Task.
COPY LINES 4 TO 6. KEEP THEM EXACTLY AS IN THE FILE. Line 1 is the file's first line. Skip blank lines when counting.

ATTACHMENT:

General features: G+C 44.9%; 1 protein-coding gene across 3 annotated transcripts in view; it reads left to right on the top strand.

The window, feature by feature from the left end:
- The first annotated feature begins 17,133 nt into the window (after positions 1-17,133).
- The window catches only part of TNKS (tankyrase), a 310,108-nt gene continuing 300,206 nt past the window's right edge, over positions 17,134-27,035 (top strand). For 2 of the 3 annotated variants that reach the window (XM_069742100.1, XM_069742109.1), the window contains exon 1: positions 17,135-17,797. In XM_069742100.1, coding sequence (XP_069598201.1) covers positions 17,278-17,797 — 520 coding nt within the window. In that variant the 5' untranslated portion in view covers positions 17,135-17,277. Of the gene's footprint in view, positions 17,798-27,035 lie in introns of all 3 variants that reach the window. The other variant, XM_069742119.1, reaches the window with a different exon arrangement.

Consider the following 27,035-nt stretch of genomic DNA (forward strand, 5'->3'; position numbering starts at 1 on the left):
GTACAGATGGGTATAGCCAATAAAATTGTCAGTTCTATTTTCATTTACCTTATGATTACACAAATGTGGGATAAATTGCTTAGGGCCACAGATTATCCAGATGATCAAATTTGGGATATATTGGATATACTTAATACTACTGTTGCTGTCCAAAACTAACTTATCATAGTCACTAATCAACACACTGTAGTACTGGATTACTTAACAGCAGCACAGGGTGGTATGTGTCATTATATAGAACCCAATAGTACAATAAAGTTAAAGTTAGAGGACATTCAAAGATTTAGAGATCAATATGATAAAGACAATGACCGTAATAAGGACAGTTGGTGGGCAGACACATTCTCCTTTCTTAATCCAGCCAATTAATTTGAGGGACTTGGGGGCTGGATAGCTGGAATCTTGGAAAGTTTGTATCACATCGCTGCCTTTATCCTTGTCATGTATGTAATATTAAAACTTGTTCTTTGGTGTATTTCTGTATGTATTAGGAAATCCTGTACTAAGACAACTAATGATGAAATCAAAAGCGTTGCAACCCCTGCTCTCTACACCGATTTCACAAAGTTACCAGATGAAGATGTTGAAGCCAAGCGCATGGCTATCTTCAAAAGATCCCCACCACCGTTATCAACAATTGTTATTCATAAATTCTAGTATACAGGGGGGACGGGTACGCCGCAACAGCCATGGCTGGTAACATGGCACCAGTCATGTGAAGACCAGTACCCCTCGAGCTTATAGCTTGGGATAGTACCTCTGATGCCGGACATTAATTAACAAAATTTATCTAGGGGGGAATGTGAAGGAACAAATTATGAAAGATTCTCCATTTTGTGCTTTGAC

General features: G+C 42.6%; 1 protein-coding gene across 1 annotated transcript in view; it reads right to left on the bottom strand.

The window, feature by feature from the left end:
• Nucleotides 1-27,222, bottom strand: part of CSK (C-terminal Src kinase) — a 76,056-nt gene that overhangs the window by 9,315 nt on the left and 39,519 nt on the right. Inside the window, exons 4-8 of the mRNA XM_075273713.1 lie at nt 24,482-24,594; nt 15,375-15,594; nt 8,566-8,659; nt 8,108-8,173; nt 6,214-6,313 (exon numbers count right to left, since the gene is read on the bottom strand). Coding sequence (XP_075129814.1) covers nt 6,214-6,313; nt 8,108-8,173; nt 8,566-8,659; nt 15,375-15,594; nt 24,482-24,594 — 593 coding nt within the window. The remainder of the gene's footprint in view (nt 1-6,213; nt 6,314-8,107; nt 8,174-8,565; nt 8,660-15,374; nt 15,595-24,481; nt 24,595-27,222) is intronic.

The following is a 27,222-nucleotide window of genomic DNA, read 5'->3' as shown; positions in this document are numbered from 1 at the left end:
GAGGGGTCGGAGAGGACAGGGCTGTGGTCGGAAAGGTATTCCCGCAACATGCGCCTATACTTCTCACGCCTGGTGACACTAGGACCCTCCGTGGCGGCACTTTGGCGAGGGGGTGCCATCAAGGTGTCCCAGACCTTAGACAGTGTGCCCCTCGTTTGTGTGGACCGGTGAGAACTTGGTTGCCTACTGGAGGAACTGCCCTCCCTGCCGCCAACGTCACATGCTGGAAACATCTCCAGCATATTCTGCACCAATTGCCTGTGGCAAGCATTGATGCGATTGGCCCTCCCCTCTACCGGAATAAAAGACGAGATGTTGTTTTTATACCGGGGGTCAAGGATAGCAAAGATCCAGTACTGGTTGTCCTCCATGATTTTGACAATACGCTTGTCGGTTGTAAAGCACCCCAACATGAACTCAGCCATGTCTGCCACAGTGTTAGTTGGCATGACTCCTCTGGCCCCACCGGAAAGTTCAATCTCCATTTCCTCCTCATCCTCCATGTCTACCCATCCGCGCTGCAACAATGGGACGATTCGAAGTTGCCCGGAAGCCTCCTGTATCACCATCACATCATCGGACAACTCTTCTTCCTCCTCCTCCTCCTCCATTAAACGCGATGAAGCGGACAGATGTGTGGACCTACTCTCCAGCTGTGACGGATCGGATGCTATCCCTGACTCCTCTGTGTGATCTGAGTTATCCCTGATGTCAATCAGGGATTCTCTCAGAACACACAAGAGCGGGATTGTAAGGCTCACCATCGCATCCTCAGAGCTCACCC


- The window catches only part of TNKS (tankyrase), a 310,108-nt gene continuing 300,206 nt past the window's right edge, over positions 17,134-27,035 (top strand). For 2 of the 3 annotated variants that reach the window (XM_069742100.1, XM_069742109.1), the window contains exon 1: positions 17,135-17,797. In XM_069742100.1, coding sequence (XP_069598201.1) covers positions 17,278-17,797 — 520 coding nt within the window. In that variant the 5' untranslated portion in view covers positions 17,135-17,277. Of the gene's footprint in view, positions 17,798-27,035 lie in introns of all 3 variants that reach the window. The other variant, XM_069742119.1, reaches the window with a different exon arrangement.

Consider the following 27,035-nt stretch of genomic DNA (forward strand, 5'->3'; position numbering starts at 1 on the left):
GTACAGATGGGTATAGCCAATAAAATTGTCAGTTCTATTTTCATTTACCTTATGATTACACAAATGTGGGATAAATTGCTTAGGGCCACAGATTATCCAGATGATCAAATTTGGGATATATTGGATATACTTAATACTACTGTTGCTGTCCAAAACTAACTTATCATAGTCACTAATCAACACACTGTAGTACTGGATTACTTAACAGCAGCACAGGGTGGTATGTGTCATTATATAGAACCCAATAGTACAATAAAGTTAAAGTTAGAGGACATTCAAAGATTTAGAGATCAATATGATAAAGACAATGACCGTAATAAGGACAGTTGGTGGGCAGACACATTCTCCTTTCTTAATCCAGCCAATTAATTTGAGGGACTTGGGGGCTGGATAGCTGGAATCTTGGAAAGTTTGTATCACATCGCTGCCTTTATCCTTGTCATGTATGTAATATTAAAACTTGTTCTTTGGTGTATTTCTGTATGTATTAGGAAATCCTGTACTAAGACAACTAATGATGAAATCAAAAGCGTTGCAACCCCTGCTCTCTACACCGATTTCACAAAGTTACCAGATGAAGATGTTGAAGCCAAGCGCATGGCTATCTTCAAAAGATCCCCACCACCGTTATCAACAATTGTTATTCATAAATTCTAGTATACAGGGGGGACGGGTACGCCGCAACAGCCATGGCTGGTAACATGGCACCAGTCATGTGAAGACCAGTACCCCTCGAGCTTATAGCTTGGGATAGTACCTCTGATGCCGGACATTAATTAACAAAATTTATCTAGGGGGGAATGTGAAGGAACAAATTATGAAAGATTCTCCATTTTGTGCTTTGAC